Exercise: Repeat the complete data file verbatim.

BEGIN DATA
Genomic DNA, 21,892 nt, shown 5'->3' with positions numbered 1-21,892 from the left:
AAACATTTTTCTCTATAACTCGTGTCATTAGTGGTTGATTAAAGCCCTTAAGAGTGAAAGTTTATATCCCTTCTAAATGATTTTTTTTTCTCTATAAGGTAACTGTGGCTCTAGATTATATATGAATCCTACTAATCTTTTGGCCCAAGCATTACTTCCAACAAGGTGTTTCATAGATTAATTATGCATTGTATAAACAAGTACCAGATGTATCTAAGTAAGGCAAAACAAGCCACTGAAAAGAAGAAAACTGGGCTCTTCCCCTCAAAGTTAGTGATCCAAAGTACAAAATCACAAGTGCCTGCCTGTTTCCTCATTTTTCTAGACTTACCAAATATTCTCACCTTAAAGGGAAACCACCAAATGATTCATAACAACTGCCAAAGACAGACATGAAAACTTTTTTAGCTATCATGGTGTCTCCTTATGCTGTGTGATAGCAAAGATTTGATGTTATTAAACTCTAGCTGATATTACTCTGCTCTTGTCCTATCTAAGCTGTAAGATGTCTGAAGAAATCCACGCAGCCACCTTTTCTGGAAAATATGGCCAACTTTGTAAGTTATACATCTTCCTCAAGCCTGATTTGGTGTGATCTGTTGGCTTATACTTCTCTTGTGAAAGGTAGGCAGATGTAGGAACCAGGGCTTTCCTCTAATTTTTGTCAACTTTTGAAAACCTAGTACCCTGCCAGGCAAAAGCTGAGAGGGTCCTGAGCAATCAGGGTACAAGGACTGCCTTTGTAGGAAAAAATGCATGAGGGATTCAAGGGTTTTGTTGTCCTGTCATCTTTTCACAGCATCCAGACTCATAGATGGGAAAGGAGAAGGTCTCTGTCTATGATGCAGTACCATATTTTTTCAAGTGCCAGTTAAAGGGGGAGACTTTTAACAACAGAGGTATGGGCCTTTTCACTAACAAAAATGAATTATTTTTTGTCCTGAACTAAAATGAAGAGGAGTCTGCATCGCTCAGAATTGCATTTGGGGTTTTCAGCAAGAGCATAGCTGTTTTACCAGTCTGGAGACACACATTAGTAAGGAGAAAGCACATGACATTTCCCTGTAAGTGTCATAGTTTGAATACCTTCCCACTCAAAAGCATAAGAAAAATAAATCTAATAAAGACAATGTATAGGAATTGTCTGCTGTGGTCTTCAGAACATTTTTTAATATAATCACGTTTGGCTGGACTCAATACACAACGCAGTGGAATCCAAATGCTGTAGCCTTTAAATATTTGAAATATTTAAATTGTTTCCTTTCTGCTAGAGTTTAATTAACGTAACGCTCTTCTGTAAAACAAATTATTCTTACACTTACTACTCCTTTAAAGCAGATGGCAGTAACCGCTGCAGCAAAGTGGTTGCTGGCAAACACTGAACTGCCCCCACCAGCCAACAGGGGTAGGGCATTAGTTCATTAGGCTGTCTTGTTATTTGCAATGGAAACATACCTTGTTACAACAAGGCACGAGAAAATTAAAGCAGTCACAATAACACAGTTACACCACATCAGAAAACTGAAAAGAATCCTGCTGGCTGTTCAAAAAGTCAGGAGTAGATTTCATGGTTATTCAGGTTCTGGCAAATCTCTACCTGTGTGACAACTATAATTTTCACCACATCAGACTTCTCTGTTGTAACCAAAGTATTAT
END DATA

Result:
Genomic DNA, 21,892 nt, shown 5'->3' with positions numbered 1-21,892 from the left:
AAACATTTTTCTCTATAACTCGTGTCATTAGTGGTTGATTAAAGCCCTTAAGAGTGAAAGTTTATATCCCTTCTAAATGATTTTTTTTTCTCTATAAGGTAACTGTGGCTCTAGATTATATATGAATCCTACTAATCTTTTGGCCCAAGCATTACTTCCAACAAGGTGTTTCATAGATTAATTATGCATTGTATAAACAAGTACCAGATGTATCTAAGTAAGGCAAAACAAGCCACTGAAAAGAAGAAAACTGGGCTCTTCCCCTCAAAGTTAGTGATCCAAAGTACAAAATCACAAGTGCCTGCCTGTTTCCTCATTTTTCTAGACTTACCAAATATTCTCACCTTAAAGGGAAACCACCAAATGATTCATAACAACTGCCAAAGACAGACATGAAAACTTTTTTAGCTATCATGGTGTCTCCTTATGCTGTGTGATAGCAAAGATTTGATGTTATTAAACTCTAGCTGATATTACTCTGCTCTTGTCCTATCTAAGCTGTAAGATGTCTGAAGAAATCCACGCAGCCACCTTTTCTGGAAAATATGGCCAACTTTGTAAGTTATACATCTTCCTCAAGCCTGATTTGGTGTGATCTGTTGGCTTATACTTCTCTTGTGAAAGGTAGGCAGATGTAGGAACCAGGGCTTTCCTCTAATTTTTGTCAACTTTTGAAAACCTAGTACCCTGCCAGGCAAAAGCTGAGAGGGTCCTGAGCAATCAGGGTACAAGGACTGCCTTTGTAGGAAAAAATGCATGAGGGATTCAAGGGTTTTGTTGTCCTGTCATCTTTTCACAGCATCCAGACTCATAGATGGGAAAGGAGAAGGTCTCTGTCTATGATGCAGTACCATATTTTTTCAAGTGCCAGTTAAAGGGGGAGACTTTTAACAACAGAGGTATGGGCCTTTTCACTAACAAAAATGAATTATTTTTTGTCCTGAACTAAAATGAAGAGGAGTCTGCATCGCTCAGAATTGCATTTGGGGTTTTCAGCAAGAGCATAGCTGTTTTACCAGTCTGGAGACACACATTAGTAAGGAGAAAGCACATGACATTTCCCTGTAAGTGTCATAGTTTGAATACCTTCCCACTCAAAAGCATAAGAAAAATAAATCTAATAAAGACAATGTATAGGAATTGTCTGCTGTGGTCTTCAGAACATTTTTTAATATAATCACGTTTGGCTGGACTCAATACACAACGCAGTGGAATCCAAATGCTGTAGCCTTTAAATATTTGAAATATTTAAATTGTTTCCTTTCTGCTAGAGTTTAATTAACGTAACGCTCTTCTGTAAAACAAATTATTCTTACACTTACTACTCCTTTAAAGCAGATGGCAGTAACCGCTGCAGCAAAGTGGTTGCTGGCAAACACTGAACTGCCCCCACCAGCCAACAGGGGTAGGGCATTAGTTCATTAGGCTGTCTTGTTATTTGCAATGGAAACATACCTTGTTACAACAAGGCACGAGAAAATTAAAGCAGTCACAATAACACAGTTACACCACATCAGAAAACTGAAAAGAATCCTGCTGGCTGTTCAAAAAGTCAGGAGTAGATTTCATGGTTATTCAGGTTCTGGCAAATCTCTACCTGTGTGACAACTATAATTTTCACCACATCAGACTTCTCTGTTGTAACCAAAGTATTAT